And the only way ANY of those things can run is by leaching off of the excess EROI of the energy generators. So those generators had darned well better have an EROI that is very high.

    And yeah, theoretically, if we build MASSIVE amounts of low-EROI generation, that could replace much smaller amounts of high-EROI generation. But that costs a lot more. In the pre-industrial era, the only energy source was non-mechanized agriculture, which has an EROI of roughly 5 to 8, depending on the fertility of the land. And 95% of everybody was employed getting that energy, while only 5% were left to do EVERYTHING ELSE society needs. Man, that's poverty.

    If renewables need storage, their utility to society becomes quite limited.

    We are all in the same boat on a stormy sea, and we owe each other a terrible loyalty. -- G.K. Chesterton

    by Keith Pickering on Mon Sep 01, 2014 at 09:53:54 AM PDT

    •  EROI wind is 18, PV's approaching 10 (2+ / 0-)
      Recommended by:
      jessical, JeffW

      These EROI's are plenty to supply us with the needs of civilization.  They may not be as good as some fossil fuels, but if we continue to use fossil fuels, there won't be a civilization that has needs.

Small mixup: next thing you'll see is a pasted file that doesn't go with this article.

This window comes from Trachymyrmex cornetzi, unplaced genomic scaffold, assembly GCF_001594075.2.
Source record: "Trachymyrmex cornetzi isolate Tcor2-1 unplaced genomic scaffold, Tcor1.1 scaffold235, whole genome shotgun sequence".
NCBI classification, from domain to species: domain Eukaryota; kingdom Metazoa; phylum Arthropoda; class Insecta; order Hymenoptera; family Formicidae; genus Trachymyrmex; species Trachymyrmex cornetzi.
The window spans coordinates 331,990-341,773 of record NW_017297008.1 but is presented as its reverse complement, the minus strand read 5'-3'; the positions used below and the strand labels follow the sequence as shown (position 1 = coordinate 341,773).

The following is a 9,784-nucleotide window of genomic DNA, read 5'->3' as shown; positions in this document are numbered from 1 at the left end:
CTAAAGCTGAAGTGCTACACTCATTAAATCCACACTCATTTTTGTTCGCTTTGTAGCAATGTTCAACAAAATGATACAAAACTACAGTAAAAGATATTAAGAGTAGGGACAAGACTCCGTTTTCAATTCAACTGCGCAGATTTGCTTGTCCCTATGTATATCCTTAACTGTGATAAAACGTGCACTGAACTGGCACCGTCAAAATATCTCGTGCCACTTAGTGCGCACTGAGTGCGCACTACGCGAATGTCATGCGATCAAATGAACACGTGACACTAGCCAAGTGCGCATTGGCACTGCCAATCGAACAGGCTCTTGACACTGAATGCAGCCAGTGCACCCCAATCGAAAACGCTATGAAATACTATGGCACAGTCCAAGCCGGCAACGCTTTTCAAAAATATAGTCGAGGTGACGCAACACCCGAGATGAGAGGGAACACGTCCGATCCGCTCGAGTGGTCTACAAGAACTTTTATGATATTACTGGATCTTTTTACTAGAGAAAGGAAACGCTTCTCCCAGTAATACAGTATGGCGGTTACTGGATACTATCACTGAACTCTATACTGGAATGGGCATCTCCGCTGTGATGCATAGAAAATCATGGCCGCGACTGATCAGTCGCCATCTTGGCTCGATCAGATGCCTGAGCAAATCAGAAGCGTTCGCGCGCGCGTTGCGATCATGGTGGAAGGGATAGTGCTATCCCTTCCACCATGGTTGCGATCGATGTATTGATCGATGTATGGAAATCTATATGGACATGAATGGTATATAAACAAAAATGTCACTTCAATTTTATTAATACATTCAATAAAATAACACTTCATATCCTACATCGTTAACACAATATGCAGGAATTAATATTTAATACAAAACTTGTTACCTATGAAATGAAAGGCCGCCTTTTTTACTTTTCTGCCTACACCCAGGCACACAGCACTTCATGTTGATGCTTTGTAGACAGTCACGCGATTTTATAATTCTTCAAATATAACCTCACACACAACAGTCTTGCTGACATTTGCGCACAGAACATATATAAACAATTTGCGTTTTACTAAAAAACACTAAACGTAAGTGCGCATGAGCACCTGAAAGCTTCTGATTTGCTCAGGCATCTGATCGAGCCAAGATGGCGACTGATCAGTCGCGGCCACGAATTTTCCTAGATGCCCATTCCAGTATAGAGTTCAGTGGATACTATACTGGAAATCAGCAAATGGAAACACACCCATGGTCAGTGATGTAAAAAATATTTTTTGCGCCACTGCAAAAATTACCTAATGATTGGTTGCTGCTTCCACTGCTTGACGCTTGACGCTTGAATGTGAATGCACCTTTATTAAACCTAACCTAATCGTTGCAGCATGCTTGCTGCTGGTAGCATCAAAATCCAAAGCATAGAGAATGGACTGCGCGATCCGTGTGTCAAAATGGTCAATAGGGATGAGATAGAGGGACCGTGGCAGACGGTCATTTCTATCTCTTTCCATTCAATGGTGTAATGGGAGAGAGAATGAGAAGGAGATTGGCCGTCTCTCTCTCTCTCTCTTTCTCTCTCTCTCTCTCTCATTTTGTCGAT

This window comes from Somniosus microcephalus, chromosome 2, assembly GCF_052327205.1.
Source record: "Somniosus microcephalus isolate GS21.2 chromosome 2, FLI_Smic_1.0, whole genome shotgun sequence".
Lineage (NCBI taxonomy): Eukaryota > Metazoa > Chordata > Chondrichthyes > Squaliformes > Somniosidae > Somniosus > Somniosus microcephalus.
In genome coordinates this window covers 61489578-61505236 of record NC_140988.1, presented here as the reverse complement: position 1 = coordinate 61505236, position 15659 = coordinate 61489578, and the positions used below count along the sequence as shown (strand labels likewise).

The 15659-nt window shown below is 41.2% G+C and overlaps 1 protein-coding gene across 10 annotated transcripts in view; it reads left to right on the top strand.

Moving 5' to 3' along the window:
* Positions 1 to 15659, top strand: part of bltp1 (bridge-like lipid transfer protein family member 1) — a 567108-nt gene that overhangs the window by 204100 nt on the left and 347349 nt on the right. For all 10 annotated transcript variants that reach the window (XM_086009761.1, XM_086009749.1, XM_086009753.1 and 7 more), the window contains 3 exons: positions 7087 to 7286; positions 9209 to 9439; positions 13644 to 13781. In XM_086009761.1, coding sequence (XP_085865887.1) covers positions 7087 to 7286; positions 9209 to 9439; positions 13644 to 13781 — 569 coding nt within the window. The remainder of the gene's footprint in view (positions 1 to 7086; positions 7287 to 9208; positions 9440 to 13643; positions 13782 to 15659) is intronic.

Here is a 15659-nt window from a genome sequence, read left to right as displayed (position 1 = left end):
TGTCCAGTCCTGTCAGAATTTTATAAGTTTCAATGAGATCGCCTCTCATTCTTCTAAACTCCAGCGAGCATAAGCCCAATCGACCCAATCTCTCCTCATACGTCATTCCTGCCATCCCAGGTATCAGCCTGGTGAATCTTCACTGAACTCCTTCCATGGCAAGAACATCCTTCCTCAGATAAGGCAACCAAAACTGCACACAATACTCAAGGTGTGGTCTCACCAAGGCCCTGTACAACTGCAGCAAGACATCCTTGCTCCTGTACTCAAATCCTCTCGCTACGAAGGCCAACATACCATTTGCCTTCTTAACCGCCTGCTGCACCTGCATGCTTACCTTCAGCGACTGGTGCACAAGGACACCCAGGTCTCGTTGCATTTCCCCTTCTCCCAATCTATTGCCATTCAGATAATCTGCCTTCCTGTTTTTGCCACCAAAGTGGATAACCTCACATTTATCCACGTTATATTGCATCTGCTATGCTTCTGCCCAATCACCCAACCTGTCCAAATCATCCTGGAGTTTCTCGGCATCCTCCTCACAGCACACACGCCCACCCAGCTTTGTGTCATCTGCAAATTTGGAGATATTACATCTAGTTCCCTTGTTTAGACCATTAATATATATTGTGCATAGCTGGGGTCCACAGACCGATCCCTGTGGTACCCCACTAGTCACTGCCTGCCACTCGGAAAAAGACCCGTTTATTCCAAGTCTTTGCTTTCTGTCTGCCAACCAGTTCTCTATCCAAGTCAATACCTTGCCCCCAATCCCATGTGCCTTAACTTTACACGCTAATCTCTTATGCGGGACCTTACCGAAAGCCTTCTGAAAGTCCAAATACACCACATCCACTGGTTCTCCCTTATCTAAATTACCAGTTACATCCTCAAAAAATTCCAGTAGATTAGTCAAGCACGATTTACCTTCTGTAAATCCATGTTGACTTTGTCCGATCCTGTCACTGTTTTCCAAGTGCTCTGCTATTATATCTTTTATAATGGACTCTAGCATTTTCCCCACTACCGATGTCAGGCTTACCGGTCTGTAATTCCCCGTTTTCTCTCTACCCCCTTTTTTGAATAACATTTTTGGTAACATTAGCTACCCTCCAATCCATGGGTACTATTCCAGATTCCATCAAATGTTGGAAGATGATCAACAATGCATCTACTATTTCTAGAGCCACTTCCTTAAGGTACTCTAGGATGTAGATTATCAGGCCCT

•  Sounds about right (0+ / 0-)

        Weissbach et. al (2013) put wind's EROI at 16, which is close to your number. But the same source shows that when you include enough storage to make generation dispatchable, wind's EROI drops to about 4, which isn't enough to sustain modern civilization.

        Solar PV can get up to 10-ish, but only in cloud-free desert environments, and most of civilization is a long way from the desert. Adding storage to PV once again drives the EROI below the sustainability point (which Weissbach puts at 7, somewhat optimistically; I think 8 is probably closer to the truth).

        We are all in the same boat on a stormy sea, and we owe each other a terrible loyalty. -- G.K. Chesterton

        by Keith Pickering on Mon Sep 01, 2014 at 11:12:21 AM PDT

        [ Parent ]

        •  Would your opinion remain the same ... (0+ / 0-)

          if there were a battery capable of 700X greater energy density than currently available, which could be manufactured for half the current cost?  Such a technology has been conceived, but getting funding after so many entities have made false claims about their batteries has proved to be the hurdle that can't be overcome.